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The legal profession and climate action

Climate change is a collective burden, and addressing its impacts must be done equitably and fairly, with ethical and legal considerations in mind.

Climate justice protest

That, at least, is the central idea at the core of climate justice. But according to Meredith James, a lawyer at Woodward & Company Lawyers LLP in Victoria, it isn’t always clear to legal professionals how their responsibilities align with the global need for climate action.

“As we come to understand the enormous scope and severity of the current and future impacts of climate change, lawyers are increasingly recognizing that they have a role to play in responding to the climate crisis,” she says.

James is moving a resolution on climate leadership at the upcoming CBA AGM in Ottawa.

The resolution would have the CBA adopt a definition of climate justice. “The proposed definition of climate justice clarifies that our role as lawyers is to ensure substantive legal and procedural rights relating to the enjoyment of a safe, clean, healthy and sustainable environment, and to ensure that actions to reduce GHG emissions and adapt to the changing climate respect both human rights and indigenous rights,” says James.

Recognizing the profession’s responsibility in helping shape law reform policies in Canada, the resolution also proposes that the CBA consider climate justice and the impacts of climate change in its various submissions on potential law reform. It proposes to do the same in developing educational programming and to encourage lawyers to engage in various activities to aid efforts to combat and adapt to climate change and advocate for climate justice.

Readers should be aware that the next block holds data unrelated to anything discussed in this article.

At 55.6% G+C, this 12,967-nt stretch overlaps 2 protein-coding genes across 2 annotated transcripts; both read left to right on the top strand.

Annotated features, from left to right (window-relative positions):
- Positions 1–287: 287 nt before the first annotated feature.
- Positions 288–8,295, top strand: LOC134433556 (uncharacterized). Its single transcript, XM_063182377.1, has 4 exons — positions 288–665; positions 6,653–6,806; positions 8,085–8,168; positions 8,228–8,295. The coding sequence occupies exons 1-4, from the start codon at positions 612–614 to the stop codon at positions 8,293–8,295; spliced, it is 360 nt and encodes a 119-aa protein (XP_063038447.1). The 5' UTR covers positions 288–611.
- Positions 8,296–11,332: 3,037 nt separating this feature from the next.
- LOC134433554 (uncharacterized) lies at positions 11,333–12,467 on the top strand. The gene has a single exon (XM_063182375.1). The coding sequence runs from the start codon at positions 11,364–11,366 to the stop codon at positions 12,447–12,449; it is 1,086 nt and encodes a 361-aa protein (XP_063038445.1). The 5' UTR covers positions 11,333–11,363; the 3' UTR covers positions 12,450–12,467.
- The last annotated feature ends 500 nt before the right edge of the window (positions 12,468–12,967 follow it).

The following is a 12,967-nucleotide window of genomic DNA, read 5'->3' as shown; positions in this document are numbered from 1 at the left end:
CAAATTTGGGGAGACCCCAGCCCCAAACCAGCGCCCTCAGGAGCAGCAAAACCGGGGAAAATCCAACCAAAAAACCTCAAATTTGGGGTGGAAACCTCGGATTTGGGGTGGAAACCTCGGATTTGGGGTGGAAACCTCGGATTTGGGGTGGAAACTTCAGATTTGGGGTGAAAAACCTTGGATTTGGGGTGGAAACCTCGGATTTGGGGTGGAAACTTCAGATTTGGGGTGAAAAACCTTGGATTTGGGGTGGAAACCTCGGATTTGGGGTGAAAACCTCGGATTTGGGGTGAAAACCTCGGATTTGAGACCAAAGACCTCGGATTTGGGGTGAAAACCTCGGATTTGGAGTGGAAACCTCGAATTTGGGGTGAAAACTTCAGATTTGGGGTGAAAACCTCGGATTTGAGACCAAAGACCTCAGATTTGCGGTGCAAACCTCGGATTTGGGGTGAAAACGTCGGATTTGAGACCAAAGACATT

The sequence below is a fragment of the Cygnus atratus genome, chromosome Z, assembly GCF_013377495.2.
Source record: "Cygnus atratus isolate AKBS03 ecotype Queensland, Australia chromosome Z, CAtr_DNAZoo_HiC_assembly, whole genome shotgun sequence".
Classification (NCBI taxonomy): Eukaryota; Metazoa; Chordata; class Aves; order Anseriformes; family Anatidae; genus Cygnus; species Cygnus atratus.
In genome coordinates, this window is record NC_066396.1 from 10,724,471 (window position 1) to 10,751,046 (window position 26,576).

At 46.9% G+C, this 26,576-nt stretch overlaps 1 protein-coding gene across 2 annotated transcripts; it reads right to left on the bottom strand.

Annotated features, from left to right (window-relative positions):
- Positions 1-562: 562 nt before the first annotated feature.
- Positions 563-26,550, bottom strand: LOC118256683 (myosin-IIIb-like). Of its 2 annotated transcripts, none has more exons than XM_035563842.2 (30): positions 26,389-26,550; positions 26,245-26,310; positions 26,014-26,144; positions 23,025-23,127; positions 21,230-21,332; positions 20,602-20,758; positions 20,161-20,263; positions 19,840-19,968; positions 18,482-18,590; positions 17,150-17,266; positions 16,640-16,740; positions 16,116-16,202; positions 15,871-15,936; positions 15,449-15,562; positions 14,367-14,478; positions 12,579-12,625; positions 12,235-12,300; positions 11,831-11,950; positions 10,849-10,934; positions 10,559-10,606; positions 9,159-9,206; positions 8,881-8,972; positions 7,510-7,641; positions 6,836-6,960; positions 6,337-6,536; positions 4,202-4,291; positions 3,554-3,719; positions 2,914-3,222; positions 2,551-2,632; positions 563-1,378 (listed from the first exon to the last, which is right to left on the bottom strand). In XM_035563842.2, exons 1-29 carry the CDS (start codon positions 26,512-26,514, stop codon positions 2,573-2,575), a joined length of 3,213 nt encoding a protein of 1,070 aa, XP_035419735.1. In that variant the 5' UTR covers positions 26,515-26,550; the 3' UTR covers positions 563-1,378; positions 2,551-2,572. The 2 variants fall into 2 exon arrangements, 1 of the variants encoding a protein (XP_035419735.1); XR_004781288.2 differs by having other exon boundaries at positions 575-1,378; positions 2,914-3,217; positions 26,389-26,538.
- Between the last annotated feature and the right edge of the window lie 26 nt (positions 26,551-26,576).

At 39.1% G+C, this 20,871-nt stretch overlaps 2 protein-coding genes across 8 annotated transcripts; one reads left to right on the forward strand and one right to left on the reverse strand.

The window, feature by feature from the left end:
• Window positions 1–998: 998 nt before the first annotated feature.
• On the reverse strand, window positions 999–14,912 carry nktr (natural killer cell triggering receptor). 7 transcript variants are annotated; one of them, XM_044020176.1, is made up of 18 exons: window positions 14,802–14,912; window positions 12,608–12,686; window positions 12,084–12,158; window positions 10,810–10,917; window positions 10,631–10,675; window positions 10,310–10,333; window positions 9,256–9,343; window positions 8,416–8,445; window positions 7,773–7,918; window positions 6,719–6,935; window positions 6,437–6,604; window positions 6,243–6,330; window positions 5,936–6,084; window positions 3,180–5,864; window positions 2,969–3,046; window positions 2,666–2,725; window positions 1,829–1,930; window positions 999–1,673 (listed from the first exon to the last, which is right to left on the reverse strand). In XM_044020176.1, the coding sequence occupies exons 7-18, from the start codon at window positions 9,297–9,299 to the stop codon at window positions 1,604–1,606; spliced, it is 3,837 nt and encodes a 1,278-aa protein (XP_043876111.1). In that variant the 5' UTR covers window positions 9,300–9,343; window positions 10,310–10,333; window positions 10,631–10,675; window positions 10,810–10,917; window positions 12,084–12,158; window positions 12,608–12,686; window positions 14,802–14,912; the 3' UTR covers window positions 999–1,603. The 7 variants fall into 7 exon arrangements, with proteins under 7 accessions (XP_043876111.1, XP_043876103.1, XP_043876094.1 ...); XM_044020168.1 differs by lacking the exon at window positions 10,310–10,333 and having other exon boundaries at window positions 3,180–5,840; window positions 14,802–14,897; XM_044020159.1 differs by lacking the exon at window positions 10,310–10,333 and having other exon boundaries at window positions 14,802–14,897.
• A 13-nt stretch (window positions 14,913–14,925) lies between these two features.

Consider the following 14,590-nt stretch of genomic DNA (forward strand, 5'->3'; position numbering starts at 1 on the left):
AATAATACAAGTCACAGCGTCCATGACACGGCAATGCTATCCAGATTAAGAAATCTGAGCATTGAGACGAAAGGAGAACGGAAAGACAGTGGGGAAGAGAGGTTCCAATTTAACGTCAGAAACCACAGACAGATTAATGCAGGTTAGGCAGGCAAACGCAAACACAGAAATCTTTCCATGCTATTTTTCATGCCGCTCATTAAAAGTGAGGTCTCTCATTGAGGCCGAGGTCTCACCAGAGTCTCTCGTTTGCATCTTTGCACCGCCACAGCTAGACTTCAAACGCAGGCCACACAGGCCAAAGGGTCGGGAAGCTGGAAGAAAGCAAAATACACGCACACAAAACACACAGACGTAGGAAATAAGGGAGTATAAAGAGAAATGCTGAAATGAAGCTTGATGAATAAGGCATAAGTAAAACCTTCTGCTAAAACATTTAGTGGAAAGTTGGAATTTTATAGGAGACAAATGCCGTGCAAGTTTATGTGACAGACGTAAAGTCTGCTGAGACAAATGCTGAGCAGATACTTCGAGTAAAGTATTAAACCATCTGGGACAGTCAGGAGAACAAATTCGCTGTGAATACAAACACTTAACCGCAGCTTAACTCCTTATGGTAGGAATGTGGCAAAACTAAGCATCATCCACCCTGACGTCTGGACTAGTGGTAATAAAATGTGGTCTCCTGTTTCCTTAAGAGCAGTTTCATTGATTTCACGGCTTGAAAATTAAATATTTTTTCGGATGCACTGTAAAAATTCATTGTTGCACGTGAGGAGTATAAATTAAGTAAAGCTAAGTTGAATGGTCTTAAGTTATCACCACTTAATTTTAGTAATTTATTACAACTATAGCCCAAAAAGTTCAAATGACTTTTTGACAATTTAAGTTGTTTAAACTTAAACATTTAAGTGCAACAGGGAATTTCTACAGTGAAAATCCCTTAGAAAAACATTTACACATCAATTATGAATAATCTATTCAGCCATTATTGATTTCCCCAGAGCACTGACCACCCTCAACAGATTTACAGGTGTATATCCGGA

The first step towards embedding climate justice in our laws and legal systems, says James, is to understand the scope of both climate impacts and the necessary response. “Action on climate change to limit global warming to 1.5 °C will require rapid and far-reaching transitions in land, energy, industry, buildings, transportation and cities,” she says. “This type of transition will require legal support from many areas of practice as well as new or amended laws well beyond traditional environmental legislation.”

The second step is to make climate justice a priority when crafting these new law and policy tools, she adds. “Climate change is an enormous risk and challenge, but also an opportunity to create new systems that support sustainability, human rights, and indigenous rights.”

For more on this topic and to share your views on the proposed resolution, please visit our discussion board.